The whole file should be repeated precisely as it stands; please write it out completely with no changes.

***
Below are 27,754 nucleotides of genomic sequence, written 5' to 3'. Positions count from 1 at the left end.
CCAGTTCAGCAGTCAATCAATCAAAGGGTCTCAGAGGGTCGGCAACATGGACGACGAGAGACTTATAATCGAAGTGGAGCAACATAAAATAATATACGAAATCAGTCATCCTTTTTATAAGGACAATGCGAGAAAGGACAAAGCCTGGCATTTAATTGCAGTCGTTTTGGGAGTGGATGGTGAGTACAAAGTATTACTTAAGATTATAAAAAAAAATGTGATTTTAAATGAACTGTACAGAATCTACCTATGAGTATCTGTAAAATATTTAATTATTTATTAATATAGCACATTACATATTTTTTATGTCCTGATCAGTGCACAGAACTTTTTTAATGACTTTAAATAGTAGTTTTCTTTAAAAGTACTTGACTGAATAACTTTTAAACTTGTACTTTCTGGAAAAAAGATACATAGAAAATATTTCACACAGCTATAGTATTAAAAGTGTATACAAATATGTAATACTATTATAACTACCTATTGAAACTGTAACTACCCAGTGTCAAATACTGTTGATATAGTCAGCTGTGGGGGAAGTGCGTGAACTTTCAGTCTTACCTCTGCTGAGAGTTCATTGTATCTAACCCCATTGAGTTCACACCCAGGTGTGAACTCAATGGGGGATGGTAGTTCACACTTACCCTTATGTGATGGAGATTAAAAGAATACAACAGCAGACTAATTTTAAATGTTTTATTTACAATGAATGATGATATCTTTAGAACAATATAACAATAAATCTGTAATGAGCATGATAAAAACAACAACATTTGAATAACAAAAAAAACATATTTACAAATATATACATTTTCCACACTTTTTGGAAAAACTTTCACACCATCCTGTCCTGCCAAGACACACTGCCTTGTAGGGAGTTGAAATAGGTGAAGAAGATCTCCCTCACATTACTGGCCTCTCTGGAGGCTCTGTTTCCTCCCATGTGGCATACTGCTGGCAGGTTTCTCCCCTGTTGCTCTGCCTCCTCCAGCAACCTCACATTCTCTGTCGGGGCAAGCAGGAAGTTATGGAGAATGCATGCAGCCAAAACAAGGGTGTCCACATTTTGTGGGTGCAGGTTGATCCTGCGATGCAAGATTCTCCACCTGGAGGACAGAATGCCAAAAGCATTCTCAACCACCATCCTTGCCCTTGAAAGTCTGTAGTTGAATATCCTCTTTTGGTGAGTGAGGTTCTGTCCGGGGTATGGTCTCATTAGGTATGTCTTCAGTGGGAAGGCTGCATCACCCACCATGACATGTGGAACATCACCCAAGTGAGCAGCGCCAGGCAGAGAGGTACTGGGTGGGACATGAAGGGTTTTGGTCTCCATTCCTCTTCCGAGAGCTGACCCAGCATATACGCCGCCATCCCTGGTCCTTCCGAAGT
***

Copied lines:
Below are 27,754 nucleotides of genomic sequence, written 5' to 3'. Positions count from 1 at the left end.
CCAGTTCAGCAGTCAATCAATCAAAGGGTCTCAGAGGGTCGGCAACATGGACGACGAGAGACTTATAATCGAAGTGGAGCAACATAAAATAATATACGAAATCAGTCATCCTTTTTATAAGGACAATGCGAGAAAGGACAAAGCCTGGCATTTAATTGCAGTCGTTTTGGGAGTGGATGGTGAGTACAAAGTATTACTTAAGATTATAAAAAAAAATGTGATTTTAAATGAACTGTACAGAATCTACCTATGAGTATCTGTAAAATATTTAATTATTTATTAATATAGCACATTACATATTTTTTATGTCCTGATCAGTGCACAGAACTTTTTTAATGACTTTAAATAGTAGTTTTCTTTAAAAGTACTTGACTGAATAACTTTTAAACTTGTACTTTCTGGAAAAAAGATACATAGAAAATATTTCACACAGCTATAGTATTAAAAGTGTATACAAATATGTAATACTATTATAACTACCTATTGAAACTGTAACTACCCAGTGTCAAATACTGTTGATATAGTCAGCTGTGGGGGAAGTGCGTGAACTTTCAGTCTTACCTCTGCTGAGAGTTCATTGTATCTAACCCCATTGAGTTCACACCCAGGTGTGAACTCAATGGGGGATGGTAGTTCACACTTACCCTTATGTGATGGAGATTAAAAGAATACAACAGCAGACTAATTTTAAATGTTTTATTTACAATGAATGATGATATCTTTAGAACAATATAACAATAAATCTGTAATGAGCATGATAAAAACAACAACATTTGAATAACAAAAAAAACATATTTACAAATATATACATTTTCCACACTTTTTGGAAAAACTTTCACACCATCCTGTCCTGCCAAGACACACTGCCTTGTAGGGAGTTGAAATAGGTGAAGAAGATCTCCCTCACATTACTGGCCTCTCTGGAGGCTCTGTTTCCTCCCATGTGGCATACTGCTGGCAGGTTTCTCCCCTGTTGCTCTGCCTCCTCCAGCAACCTCACATTCTCTGTCGGGGCAAGCAGGAAGTTATGGAGAATGCATGCAGCCAAAACAAGGGTGTCCACATTTTGTGGGTGCAGGTTGATCCTGCGATGCAAGATTCTCCACCTGGAGGACAGAATGCCAAAAGCATTCTCAACCACCATCCTTGCCCTTGAAAGTCTGTAGTTGAATATCCTCTTTTGGTGAGTGAGGTTCTGTCCGGGGTATGGTCTCATTAGGTATGTCTTCAGTGGGAAGGCTGCATCACCCACCATGACATGTGGAACATCACCCAAGTGAGCAGCGCCAGGCAGAGAGGTACTGGGTGGGACATGAAGGGTTTTGGTCTCCATTCCTCTTCCGAGAGCTGACCCAGCATATACGCCGCCATCCCTGGTCCTTCCGAAGT